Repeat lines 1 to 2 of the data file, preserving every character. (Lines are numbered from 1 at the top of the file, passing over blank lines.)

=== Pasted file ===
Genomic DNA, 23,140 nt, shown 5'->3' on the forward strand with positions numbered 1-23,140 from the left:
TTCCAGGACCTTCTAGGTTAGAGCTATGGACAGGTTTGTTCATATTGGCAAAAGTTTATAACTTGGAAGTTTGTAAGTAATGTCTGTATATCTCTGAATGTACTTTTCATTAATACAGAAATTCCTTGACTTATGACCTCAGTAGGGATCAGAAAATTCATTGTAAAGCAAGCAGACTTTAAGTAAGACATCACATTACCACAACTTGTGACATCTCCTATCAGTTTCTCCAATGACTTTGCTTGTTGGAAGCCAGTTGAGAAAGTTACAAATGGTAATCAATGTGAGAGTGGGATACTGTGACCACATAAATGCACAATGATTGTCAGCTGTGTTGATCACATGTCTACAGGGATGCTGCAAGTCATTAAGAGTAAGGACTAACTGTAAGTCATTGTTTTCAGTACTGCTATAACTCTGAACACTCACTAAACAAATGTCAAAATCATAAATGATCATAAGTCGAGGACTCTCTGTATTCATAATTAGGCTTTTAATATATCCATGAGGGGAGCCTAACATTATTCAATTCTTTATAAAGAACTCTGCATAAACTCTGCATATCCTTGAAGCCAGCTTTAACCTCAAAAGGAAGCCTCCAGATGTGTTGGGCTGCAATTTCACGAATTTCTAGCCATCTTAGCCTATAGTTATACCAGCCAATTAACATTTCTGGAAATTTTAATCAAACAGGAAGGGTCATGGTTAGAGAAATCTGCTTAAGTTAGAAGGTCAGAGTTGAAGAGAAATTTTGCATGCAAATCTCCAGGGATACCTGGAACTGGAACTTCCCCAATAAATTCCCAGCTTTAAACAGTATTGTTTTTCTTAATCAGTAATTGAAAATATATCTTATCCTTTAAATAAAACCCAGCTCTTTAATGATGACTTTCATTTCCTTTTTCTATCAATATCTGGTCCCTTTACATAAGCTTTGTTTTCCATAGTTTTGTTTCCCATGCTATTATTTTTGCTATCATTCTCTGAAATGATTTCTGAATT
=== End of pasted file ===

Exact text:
Genomic DNA, 23,140 nt, shown 5'->3' on the forward strand with positions numbered 1-23,140 from the left:
TTCCAGGACCTTCTAGGTTAGAGCTATGGACAGGTTTGTTCATATTGGCAAAAGTTTATAACTTGGAAGTTTGTAAGTAATGTCTGTATATCTCTGAATGTACTTTTCATTAATACAGAAATTCCTTGACTTATGACCTCAGTAGGGATCAGAAAATTCATTGTAAAGCAAGCAGACTTTAAGTAAGACATCACATTACCACAACTTGTGACATCTCCTATCAGTTTCTCCAATGACTTTGCTTGTTGGAAGCCAGTTGAGAAAGTTACAAATGGTAATCAATGTGAGAGTGGGATACTGTGACCACATAAATGCACAATGATTGTCAGCTGTGTTGATCACATGTCTACAGGGATGCTGCAAGTCATTAAGAGTAAGGACTAACTGTAAGTCATTGTTTTCAGTACTGCTATAACTCTGAACACTCACTAAACAAATGTCAAAATCATAAATGATCATAAGTCGAGGACTCTCTGTATTCATAATTAGGCTTTTAATATATCCATGAGGGGAGCCTAACATTATTCAATTCTTTATAAAGAACTCTGCATAAACTCTGCATATCCTTGAAGCCAGCTTTAACCTCAAAAGGAAGCCTCCAGATGTGTTGGGCTGCAATTTCACGAATTTCTAGCCATCTTAGCCTATAGTTATACCAGCCAATTAACATTTCTGGAAATTTTAATCAAACAGGAAGGGTCATGGTTAGAGAAATCTGCTTAAGTTAGAAGGTCAGAGTTGAAGAGAAATTTTGCATGCAAATCTCCAGGGATACCTGGAACTGGAACTTCCCCAATAAATTCCCAGCTTTAAACAGTATTGTTTTTCTTAATCAGTAATTGAAAATATATCTTATCCTTTAAATAAAACCCAGCTCTTTAATGATGACTTTCATTTCCTTTTTCTATCAATATCTGGTCCCTTTACATAAGCTTTGTTTTCCATAGTTTTGTTTCCCATGCTATTATTTTTGCTATCATTCTCTGAAATGATTTCTGAATT